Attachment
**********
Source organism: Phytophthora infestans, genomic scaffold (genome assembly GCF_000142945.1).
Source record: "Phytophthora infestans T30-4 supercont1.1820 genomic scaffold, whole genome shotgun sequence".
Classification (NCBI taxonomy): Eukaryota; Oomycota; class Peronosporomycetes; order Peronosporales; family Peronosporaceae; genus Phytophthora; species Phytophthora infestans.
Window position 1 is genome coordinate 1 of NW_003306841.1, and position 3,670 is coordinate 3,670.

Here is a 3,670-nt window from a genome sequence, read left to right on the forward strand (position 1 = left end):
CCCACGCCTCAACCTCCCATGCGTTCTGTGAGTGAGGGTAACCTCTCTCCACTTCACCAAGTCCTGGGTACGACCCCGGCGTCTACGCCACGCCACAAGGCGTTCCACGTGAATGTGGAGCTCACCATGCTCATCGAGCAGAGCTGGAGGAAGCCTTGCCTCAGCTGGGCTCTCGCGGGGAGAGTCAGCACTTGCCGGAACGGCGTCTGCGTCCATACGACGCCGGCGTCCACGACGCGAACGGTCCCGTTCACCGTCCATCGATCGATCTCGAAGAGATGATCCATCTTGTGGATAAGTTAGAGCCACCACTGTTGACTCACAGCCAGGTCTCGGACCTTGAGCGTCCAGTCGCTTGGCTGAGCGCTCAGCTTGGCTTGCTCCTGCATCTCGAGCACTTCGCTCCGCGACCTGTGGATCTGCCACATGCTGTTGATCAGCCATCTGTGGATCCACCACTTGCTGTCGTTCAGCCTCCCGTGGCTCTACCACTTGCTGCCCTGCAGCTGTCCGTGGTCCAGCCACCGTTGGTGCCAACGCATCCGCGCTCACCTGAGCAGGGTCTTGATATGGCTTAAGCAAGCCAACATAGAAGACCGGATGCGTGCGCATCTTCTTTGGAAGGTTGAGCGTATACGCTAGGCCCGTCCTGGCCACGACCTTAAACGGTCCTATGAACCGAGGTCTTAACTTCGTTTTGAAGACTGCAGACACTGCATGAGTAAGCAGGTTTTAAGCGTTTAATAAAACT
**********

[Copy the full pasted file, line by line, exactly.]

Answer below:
Source organism: Phytophthora infestans, genomic scaffold (genome assembly GCF_000142945.1).
Source record: "Phytophthora infestans T30-4 supercont1.1820 genomic scaffold, whole genome shotgun sequence".
Classification (NCBI taxonomy): Eukaryota; Oomycota; class Peronosporomycetes; order Peronosporales; family Peronosporaceae; genus Phytophthora; species Phytophthora infestans.
Window position 1 is genome coordinate 1 of NW_003306841.1, and position 3,670 is coordinate 3,670.

Here is a 3,670-nt window from a genome sequence, read left to right on the forward strand (position 1 = left end):
CCCACGCCTCAACCTCCCATGCGTTCTGTGAGTGAGGGTAACCTCTCTCCACTTCACCAAGTCCTGGGTACGACCCCGGCGTCTACGCCACGCCACAAGGCGTTCCACGTGAATGTGGAGCTCACCATGCTCATCGAGCAGAGCTGGAGGAAGCCTTGCCTCAGCTGGGCTCTCGCGGGGAGAGTCAGCACTTGCCGGAACGGCGTCTGCGTCCATACGACGCCGGCGTCCACGACGCGAACGGTCCCGTTCACCGTCCATCGATCGATCTCGAAGAGATGATCCATCTTGTGGATAAGTTAGAGCCACCACTGTTGACTCACAGCCAGGTCTCGGACCTTGAGCGTCCAGTCGCTTGGCTGAGCGCTCAGCTTGGCTTGCTCCTGCATCTCGAGCACTTCGCTCCGCGACCTGTGGATCTGCCACATGCTGTTGATCAGCCATCTGTGGATCCACCACTTGCTGTCGTTCAGCCTCCCGTGGCTCTACCACTTGCTGCCCTGCAGCTGTCCGTGGTCCAGCCACCGTTGGTGCCAACGCATCCGCGCTCACCTGAGCAGGGTCTTGATATGGCTTAAGCAAGCCAACATAGAAGACCGGATGCGTGCGCATCTTCTTTGGAAGGTTGAGCGTATACGCTAGGCCCGTCCTGGCCACGACCTTAAACGGTCCTATGAACCGAGGTCTTAACTTCGTTTTGAAGACTGCAGACACTGCATGAGTAAGCAGGTTTTAAGCGTTTAATAAAACT